Discussion:
Why a roadside memorial to a Redondo Beach girl fatally struck by a bus was dismantled - twice
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Vietnam Nutbars
2017-07-14 18:09:05 UTC
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For more than two months, the roadside memorial to Ciara Smith —
filled with pictures, a ghost bike and other mementos — marked
the Redondo Beach intersection where the 13-year-old died in a
horrific accident.

Until someone decided to dismantle it.

Ciara’s stepfather, Jon Rumble, said he drove by the memorial at
Knob Hill Avenue and Pacific Coast Highway last Thursday and
discovered the ghost bike and pictures of Ciara had been trashed.

“I also noticed that someone was closing a gate to the trash
containers at the far end of the parking lot,” Rumble wrote on
the Nextdoor website. “I asked this young (person) if she knew
anything about the bike and pictures and she indicated that she
had removed all of these items.

“She didn’t tell me why she threw everything away and refused to
talk to me, probably because I was very upset.”

So on Sunday morning, more than 40 friends and family gathered
to re-create the memorial, complete with heartfelt messages and
filled with all things pineapple — a tribute to the girl her
mother called a “pineapple princess.”

Rose Smith said her daughter — who was a student at Parras
Middle School in Redondo Beach — lived according to a saying she
called “be a pineapple.”

“It says ‘stand tall, wear a crown and be sweet on the inside,’
” Smith said. “Ciara was real tiny. She was petite compared to
her friends — tiny and mighty like a pineapple. She really was a
pineapple princess.”

DISMANTLED AGAIN

But then on Monday, the same woman — identified by police as
Gina DiPietro — showed up and once again began throwing away
items from the memorial.

• RELATED: Tragedy in Redondo as bus kills 13-year-old girl

Almost instantly, several police officers — along with more
friends of Ciara — responded and once again replaced the
memorial. This time, however, they were able to retrieve items
from the trash bins.

Capt. Joe Hoffman, who spoke with the woman after the second
incident, said DiPietro was upset that Ciara’s memorial was
obstructing a Los Angeles County Vietnam Veterans Memorial
Highway sign on the same corner. She suggested there was a
California law against setting up memorials at crash sites.

“I’d never heard of that, and I looked it up and couldn’t find
anything,” Hoffman said. “So based upon that, I told her she
could be creating a criminal situation for herself because that
memorial is on private property and has been sanctioned by the
property owners, in this case the school district.”

A state law apparently does exist that prohibits roadside
memorials, but it is unclear whether it applies to private
property.

RELATED: Police ID bicyclist killed in Redondo Beach bus
collision

In trying to reach a compromise, Hoffman suggested the memorial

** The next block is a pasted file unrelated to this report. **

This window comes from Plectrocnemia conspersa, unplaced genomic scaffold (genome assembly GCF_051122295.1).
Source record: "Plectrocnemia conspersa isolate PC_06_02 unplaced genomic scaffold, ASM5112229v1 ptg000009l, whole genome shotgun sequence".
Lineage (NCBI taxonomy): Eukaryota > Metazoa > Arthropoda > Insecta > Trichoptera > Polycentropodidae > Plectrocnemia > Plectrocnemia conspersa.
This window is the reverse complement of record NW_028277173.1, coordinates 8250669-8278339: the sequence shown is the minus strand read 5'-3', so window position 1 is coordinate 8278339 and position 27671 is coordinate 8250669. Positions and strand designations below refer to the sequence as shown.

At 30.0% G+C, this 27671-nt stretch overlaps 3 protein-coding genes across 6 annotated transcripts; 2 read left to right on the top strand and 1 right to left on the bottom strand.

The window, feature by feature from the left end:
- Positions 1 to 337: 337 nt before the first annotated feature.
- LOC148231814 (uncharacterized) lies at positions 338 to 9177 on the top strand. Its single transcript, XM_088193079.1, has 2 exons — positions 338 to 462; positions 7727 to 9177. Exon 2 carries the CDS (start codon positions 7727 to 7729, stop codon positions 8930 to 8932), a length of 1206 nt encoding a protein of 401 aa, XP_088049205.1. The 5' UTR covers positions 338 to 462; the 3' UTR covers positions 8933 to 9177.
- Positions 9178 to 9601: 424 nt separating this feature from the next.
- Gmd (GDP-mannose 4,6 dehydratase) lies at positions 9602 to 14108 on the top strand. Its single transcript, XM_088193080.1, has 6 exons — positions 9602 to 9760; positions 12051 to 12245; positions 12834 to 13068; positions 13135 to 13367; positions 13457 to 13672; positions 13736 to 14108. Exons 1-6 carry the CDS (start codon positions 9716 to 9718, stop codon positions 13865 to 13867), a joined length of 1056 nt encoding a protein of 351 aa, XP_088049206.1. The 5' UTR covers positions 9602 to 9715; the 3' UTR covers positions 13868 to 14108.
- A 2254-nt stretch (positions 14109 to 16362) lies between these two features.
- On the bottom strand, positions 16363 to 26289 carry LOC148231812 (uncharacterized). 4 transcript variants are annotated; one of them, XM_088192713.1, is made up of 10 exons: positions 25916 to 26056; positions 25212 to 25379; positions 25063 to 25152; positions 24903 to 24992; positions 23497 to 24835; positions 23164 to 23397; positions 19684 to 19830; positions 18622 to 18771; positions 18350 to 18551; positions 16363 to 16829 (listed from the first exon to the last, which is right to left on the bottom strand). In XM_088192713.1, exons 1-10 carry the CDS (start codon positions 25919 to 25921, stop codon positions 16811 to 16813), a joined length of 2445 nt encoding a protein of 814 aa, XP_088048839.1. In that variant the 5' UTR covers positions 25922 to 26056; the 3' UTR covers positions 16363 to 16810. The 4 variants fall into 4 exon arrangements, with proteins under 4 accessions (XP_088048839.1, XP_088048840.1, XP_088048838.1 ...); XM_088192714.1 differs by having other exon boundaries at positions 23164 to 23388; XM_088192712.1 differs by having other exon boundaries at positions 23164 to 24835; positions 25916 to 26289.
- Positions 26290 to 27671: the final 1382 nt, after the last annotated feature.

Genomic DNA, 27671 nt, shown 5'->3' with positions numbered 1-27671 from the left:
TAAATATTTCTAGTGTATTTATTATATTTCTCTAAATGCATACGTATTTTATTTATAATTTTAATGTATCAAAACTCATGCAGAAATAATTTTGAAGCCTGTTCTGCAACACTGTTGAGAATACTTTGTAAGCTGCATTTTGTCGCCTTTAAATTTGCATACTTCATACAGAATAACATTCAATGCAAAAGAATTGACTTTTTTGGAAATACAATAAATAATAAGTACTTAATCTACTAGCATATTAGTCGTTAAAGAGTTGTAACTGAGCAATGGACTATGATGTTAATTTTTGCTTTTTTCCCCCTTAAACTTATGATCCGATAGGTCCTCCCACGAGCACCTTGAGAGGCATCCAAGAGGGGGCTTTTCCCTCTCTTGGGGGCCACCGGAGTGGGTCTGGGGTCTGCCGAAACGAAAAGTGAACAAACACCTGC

could be reconstructed in a way that does not cover up the
Vietnam vets memorial sign.

ADMONISHED BY POLICE

“I told her not to go down and remove any property until there
can be a clear determination of the legal statutes that apply to
that,” Hoffman said. “She did seem receptive to that and agreed
not to do it again.”

Reached for comment, DiPietro said she had nothing but love for
Ciara and her family. “I am so sad about the accident that took
place,” she wrote over Facebook Messenger. But she also said she
couldn’t turn her back on the 58,220 American troops who did not
return from Vietnam. “I will always love and respect their
sacrifice,” she said.

Asked whether she understood how hurtful it was for Ciara’s
classmates to see their memorial thrown in the trash, DiPietro
declined to comment.

BRINGS BACK EMOTIONS

The whole incident has re-ignited emotions for some. At least
one person was crying at the site on Monday.

Rose Smith said she has been overwhelmed by support since the
May 5 accident, when the bicycle her daughter was riding veered
into traffic and a bus heading southbound on Pacific Coast
Highway struck and killed her. When more than 40 people showed
up on Sunday to rebuild the memorial, Smith said she was even
more touched.

“I thought we were going there to meet 15 girls, and it turned
out to be more than 40 people,” she said. “It was really
amazing. I’m blown away by her friends, who’ve been so mature
and strong through the whole thing.”

TOUCHED BY SUPPORT

In the two months following the accident, Smith said it’s felt
like she’s been living in a bubble. But she said she’s doing
much better now. Smith and her former husband, Barry, moved back
to the South Bay three years ago from the San Fernando Valley.

“At first, the day I found out (about the accident), I thought,
‘Why did I ever move here?’ ” she said. “But now, with all this
support, I can never leave. We live in such a wonderful place
with so many caring people.”

At some point, the memorial indeed will be removed, but Smith
said proposals are in the works for a permanent commemoration at
the site. The Redondo Beach Unified School District already has
contacted her with preliminary plans, while she said the city
also might erect something in the young girl’s memory.

http://www.dailybreeze.com/general-news/20170712/why-a-roadside-
memorial-to-a-redondo-beach-girl-fatally-struck-by-a-bus-was-
dismantled-twice?source=most_viewed
Jack G...
2017-07-14 18:16:12 UTC
Permalink
Raw Message
For more than two months, the roadside memorial to Ciara Smith —
filled with pictures, a ghost bike and other mementos — marked
the Redondo Beach intersection where the 13-year-old died in a
horrific accident.
Until someone decided to dismantle it.
Ciara’s stepfather, Jon Rumble, said he drove by the memorial at
Knob Hill Avenue and Pacific Coast Highway last Thursday and
discovered the ghost bike and pictures of Ciara had been trashed.
“I also noticed that someone was closing a gate to the trash